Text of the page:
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Wednesday, December 21, 2016

Five Tips to Stay Motivated During the Holidays

by Lisa Lickel

For eight weeks of the year, a sort of bridge between Thanksgiving and Epiphany, or later for some family/office parties, America likes to think it shuts down. And we pretty much do in order to go crazy shopping, baking, reminiscing, and reuniting face-to-face or through writing with family and friends from the past. It’s a time that’s both a culmination and a catalyst, the end of a year and the explosion to get the engine of imagination and work restarted. In the frenzy, how can we stay fresh and working?

1. Plan Ahead as much as you can. Figure out when you need to fix meals, bake, clean, attend programs, who and how to gift, if/and/or support your spouse in these activities. Traveling? Hosting? A working schedule will help you use your time efficiently, even for SOTPansters.

2. Chart Deadlines in a way you can readily access them. I like to make lists and cross things off—gives me a keen sense of accomplishment. Maybe you like to use your portable phone and program chimes or make lists and email yourself reminders. Automating some of these goals helps unclutter your mind so you can grab free, unencumbered moments to write.

3. Think Small batches of time instead of great stretches. If you already write like this, grabbing moments while waiting in line, or after the kids go to bed, you understand. I have to rearrange my schedule to feel like I’m taking time “off” to bake a batch of cookies, or decorate the tree or wrap gifts. I think smaller, as in 10 tweets instead of an hour roaming Pinterest; write 500 words, not conquer chapter 10. Spend an hour here instead of the afternoon there.

4. Network during this time. Many of us get together with or communicate with people we don’t see all that often. It’s not pushy sales time, but sharing time. Be able to answer, So, what are you up to these days? And listen when you ask the question. If you’re freelancing, use your in between moments to make connections and write a reminder to follow up after the new year. Take some moments to research markets, find new groups to join, new writing opportunities. Writing is much more than putting words on paper. Pick up the latest books at the library, find a book discussion club to join, gift your work to others, comment on interviews, write reviews, make three goals for next year, and read, read, read!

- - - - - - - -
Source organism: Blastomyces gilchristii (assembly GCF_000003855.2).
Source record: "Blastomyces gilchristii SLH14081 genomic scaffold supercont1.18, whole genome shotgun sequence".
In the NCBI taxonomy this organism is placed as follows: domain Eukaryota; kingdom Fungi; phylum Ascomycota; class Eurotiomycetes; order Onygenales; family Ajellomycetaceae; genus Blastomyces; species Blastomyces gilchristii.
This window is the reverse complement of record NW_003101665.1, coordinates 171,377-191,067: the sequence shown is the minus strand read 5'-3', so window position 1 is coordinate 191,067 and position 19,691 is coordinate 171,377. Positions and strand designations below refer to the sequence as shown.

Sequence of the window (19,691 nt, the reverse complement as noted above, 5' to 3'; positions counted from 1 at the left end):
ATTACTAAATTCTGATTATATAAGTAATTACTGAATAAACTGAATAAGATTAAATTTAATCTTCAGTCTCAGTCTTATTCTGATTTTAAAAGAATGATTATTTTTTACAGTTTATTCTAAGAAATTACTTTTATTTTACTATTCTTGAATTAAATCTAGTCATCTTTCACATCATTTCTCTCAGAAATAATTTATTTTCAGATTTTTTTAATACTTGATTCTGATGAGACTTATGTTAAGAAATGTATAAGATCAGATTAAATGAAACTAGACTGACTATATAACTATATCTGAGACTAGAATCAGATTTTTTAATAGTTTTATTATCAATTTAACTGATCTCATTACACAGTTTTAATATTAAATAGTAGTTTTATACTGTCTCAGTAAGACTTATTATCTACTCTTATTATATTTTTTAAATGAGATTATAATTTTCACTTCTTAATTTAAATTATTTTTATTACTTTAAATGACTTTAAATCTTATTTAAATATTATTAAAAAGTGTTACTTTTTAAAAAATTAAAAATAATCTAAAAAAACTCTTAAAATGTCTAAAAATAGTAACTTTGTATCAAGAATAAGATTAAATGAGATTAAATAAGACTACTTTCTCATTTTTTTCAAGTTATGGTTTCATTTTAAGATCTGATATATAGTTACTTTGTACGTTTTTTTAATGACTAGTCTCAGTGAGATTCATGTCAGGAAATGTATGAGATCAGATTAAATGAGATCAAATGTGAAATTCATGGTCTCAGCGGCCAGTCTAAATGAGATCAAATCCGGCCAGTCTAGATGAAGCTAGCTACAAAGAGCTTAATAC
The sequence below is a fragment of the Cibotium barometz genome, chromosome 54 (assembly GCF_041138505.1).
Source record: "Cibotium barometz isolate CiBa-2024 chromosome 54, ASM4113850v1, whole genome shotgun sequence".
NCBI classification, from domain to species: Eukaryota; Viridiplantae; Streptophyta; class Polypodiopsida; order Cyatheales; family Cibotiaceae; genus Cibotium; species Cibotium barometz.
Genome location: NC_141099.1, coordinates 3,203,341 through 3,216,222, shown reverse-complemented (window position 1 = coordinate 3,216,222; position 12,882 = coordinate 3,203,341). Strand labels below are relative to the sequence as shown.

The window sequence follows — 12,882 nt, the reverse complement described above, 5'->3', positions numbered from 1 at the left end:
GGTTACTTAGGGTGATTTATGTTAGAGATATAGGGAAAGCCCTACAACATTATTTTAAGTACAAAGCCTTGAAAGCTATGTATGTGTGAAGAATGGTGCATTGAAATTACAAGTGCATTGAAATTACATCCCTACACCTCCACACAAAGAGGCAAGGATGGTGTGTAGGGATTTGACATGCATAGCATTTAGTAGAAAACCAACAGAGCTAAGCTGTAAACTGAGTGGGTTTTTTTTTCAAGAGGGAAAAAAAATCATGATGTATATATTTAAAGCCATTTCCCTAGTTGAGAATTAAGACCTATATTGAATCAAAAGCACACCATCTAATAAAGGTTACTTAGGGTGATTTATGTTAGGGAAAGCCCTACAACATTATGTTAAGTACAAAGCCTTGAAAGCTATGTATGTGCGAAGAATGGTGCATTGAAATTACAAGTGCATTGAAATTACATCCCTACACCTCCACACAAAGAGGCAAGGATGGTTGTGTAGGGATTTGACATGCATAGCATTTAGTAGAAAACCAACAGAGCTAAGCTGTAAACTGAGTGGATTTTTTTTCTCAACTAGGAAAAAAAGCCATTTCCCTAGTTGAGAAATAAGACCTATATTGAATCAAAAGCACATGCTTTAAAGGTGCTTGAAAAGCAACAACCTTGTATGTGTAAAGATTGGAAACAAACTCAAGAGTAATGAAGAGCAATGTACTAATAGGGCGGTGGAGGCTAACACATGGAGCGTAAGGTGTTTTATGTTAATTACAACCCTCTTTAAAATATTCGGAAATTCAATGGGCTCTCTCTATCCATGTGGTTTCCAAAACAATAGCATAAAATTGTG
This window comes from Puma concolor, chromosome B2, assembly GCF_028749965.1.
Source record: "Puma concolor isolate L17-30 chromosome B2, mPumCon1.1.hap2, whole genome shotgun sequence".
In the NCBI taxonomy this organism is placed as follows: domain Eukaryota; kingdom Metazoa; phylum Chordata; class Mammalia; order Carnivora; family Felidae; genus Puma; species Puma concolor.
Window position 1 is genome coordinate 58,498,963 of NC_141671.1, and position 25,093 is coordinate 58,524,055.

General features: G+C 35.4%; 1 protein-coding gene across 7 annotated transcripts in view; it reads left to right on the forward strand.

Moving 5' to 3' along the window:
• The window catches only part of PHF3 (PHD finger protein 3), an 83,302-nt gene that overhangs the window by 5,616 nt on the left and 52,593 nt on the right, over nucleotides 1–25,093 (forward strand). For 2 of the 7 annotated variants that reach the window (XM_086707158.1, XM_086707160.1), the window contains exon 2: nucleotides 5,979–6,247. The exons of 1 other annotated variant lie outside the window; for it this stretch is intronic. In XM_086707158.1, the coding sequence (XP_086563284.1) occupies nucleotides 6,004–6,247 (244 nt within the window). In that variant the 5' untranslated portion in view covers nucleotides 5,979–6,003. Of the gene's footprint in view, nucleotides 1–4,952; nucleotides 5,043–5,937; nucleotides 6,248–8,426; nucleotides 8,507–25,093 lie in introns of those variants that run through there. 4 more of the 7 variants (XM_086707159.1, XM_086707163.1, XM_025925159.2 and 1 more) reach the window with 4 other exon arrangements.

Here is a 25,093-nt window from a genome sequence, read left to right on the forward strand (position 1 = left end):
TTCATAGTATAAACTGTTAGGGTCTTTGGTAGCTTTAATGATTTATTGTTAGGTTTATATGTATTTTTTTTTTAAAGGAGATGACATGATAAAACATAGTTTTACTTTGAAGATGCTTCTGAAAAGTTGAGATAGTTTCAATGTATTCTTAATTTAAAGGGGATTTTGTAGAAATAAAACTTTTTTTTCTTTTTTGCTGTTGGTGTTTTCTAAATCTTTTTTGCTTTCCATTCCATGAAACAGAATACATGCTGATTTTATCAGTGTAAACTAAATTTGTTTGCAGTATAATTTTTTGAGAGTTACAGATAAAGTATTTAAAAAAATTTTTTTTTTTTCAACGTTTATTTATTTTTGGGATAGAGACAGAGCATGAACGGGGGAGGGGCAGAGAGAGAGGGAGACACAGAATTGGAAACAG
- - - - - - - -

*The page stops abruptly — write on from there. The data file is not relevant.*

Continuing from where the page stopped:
5. Give Yourself Permission to set work aside. If you’re anything like me, you feel guilty if you’re not multi-tasking or spending at least a full workday of hours on your manuscript. But the one commandment Christians seem the most willing to fudge on is that Sabbath one—Number Three: REST from your labors, keep some holy time in your week. It’s okay. You’ll be more productive when your eyes aren’t drooping and your mind isn’t trying to solve four problems at once. God made it so. The least we can do is agree.
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Saturday, December 17, 2016

THE GRACE IMPACT by Nancy Kay Grace





THE GRACE IMPACT
CrossRiver Media Group


Chapter after chapter, verse after verse, the Bible shows a loving heavenly Father lavishing His grace on us through His Son. In her book, The Grace Impact, author Nancy Kay Grace gives us a closer glimpse of God’s character. In all things at all times, His grace covers every detail of life, not just the good things, but the difficult, sad, and complicated things. That knowledge can give us the ability to walk confidently through life knowing our heavenly Father is with us every step of the way.